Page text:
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Critical older driver errors in a national sample of serious U.S. crashes

Cicchino, Jessica B.; McCartt, Anne T.
Accident Analysis and Prevention
July 2015

Objective: Older drivers are at increased risk of crash involvement per mile traveled. The purpose of this study was to examine older driver errors in serious crashes to determine which errors are most prevalent.
Methods: The National Highway Traffic Safety Administration’s National Motor Vehicle Crash Causation Survey collected in-depth, on-scene data for a nationally representative sample of 5470 U.S. police-reported passenger vehicle crashes during 2005–2007 for which emergency medical services were dispatched. There were 620 crashes involving 647 drivers aged 70 and older, representing 250,504 crash-involved older drivers. The proportion of various critical errors made by drivers aged 70 and older were compared with those made by drivers aged 35–54.
Results: Driver error was the critical reason for 97% of crashes involving older drivers. Among older drivers who made critical errors, the most common were inadequate surveillance (33%) and misjudgment of the length of a gap between vehicles or of another vehicle’s speed, illegal maneuvers, medical events, and daydreaming (6% each). Inadequate surveillance (33% vs. 22%) and gap or speed misjudgment errors (6% vs. 3%) were more prevalent among older drivers than middle-aged drivers. Seventy-one percent of older drivers’ inadequate surveillance errors were due to looking and not seeing another vehicle or failing to see a traffic control rather than failing to look, compared with 40% of inadequate surveillance errors among middle-aged drivers. About two-thirds (66%) of older drivers’ inadequate surveillance errors and 77% of their gap or speed misjudgment errors were made when turning left at intersections. When older drivers traveled off the edge of the road or traveled over the lane line, this was most commonly due to non-performance errors such as medical events (51% and 44%, respectively), whereas middle-aged drivers were involved in these crash types for other reasons. Gap or speed misjudgment errors and inadequate surveillance errors were significantly more prevalent among female older drivers than among female middle-aged drivers, but the prevalence of these errors did not differ significantly between older and middle-aged male drivers. These errors comprised 51% of errors among older female drivers but only 31% among older male drivers.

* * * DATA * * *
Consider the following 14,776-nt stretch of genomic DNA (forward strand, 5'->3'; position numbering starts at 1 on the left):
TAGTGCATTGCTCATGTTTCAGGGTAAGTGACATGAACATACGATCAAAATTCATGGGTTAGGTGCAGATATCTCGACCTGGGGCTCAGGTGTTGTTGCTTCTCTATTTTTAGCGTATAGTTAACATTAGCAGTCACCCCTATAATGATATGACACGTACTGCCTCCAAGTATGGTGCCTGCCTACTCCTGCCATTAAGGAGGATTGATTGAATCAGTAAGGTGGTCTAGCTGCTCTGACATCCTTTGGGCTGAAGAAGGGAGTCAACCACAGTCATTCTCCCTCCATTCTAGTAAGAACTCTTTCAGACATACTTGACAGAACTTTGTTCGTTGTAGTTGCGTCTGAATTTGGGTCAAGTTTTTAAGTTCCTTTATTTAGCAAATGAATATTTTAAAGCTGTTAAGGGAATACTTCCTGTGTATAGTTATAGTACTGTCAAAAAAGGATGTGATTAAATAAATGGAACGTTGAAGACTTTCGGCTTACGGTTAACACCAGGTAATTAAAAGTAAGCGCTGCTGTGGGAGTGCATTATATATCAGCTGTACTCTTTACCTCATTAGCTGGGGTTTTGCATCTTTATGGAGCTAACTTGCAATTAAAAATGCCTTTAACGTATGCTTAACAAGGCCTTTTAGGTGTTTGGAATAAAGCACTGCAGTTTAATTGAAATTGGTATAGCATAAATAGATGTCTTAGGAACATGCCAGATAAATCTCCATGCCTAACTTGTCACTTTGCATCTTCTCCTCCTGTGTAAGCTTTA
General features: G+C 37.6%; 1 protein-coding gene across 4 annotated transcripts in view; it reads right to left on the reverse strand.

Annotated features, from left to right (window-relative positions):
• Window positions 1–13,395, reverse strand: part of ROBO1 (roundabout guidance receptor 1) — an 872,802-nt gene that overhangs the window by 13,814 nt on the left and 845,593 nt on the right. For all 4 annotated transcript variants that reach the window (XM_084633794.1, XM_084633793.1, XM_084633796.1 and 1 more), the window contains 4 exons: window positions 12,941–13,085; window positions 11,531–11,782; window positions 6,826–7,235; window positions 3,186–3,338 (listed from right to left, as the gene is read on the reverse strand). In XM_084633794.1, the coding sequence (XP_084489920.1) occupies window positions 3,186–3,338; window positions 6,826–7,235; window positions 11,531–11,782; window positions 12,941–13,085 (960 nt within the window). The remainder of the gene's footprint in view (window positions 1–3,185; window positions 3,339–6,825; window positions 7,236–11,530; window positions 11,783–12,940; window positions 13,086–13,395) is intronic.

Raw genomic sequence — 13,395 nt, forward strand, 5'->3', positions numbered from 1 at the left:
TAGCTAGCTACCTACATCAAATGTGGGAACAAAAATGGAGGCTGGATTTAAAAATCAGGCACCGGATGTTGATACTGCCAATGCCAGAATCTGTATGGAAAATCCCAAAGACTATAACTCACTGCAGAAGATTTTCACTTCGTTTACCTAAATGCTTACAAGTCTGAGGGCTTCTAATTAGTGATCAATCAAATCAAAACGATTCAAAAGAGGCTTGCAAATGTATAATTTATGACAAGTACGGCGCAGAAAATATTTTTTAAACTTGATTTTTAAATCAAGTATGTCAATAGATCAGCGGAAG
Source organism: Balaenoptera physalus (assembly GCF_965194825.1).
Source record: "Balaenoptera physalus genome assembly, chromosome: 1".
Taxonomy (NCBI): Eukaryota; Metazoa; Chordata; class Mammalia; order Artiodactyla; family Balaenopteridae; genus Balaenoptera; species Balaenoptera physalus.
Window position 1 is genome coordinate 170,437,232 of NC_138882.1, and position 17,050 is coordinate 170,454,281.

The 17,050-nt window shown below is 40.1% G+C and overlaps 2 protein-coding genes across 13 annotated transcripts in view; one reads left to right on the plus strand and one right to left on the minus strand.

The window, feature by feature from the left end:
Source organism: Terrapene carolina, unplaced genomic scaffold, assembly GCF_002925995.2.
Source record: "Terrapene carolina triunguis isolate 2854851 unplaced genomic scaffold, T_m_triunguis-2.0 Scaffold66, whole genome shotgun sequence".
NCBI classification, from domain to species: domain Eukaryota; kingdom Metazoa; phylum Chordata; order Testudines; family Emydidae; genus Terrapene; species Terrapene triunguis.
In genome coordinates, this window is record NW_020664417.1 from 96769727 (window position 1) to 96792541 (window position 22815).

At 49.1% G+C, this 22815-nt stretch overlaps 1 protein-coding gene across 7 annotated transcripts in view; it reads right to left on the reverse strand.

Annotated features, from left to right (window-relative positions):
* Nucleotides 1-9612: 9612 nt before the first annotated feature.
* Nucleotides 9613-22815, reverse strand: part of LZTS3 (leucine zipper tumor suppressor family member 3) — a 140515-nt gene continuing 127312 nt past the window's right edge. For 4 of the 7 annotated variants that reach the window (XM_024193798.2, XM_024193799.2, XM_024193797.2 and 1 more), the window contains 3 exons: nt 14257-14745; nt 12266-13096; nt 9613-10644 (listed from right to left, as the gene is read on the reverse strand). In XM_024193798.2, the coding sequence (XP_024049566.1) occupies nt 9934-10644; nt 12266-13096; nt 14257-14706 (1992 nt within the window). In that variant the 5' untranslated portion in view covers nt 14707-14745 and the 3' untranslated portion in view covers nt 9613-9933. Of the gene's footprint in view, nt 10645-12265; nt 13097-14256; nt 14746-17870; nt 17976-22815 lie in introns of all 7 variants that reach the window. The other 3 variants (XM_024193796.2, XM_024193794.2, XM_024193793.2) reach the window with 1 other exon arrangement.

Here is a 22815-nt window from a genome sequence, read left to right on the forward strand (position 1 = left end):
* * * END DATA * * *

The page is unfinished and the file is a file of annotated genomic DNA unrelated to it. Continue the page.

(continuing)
Conclusions: Efforts to reduce older driver crash involvements should focus on diminishing the likelihood of the most common driver errors. Countermeasures that simplify or remove the need to make left turns across traffic such as roundabouts, protected left turn signals, and diverging diamond intersection designs could decrease the frequency of inadequate surveillance and gap or speed misjudgment errors. In the future, vehicle-to-vehicle and vehicle-to-infrastructure communications may also help protect older drivers from these errors.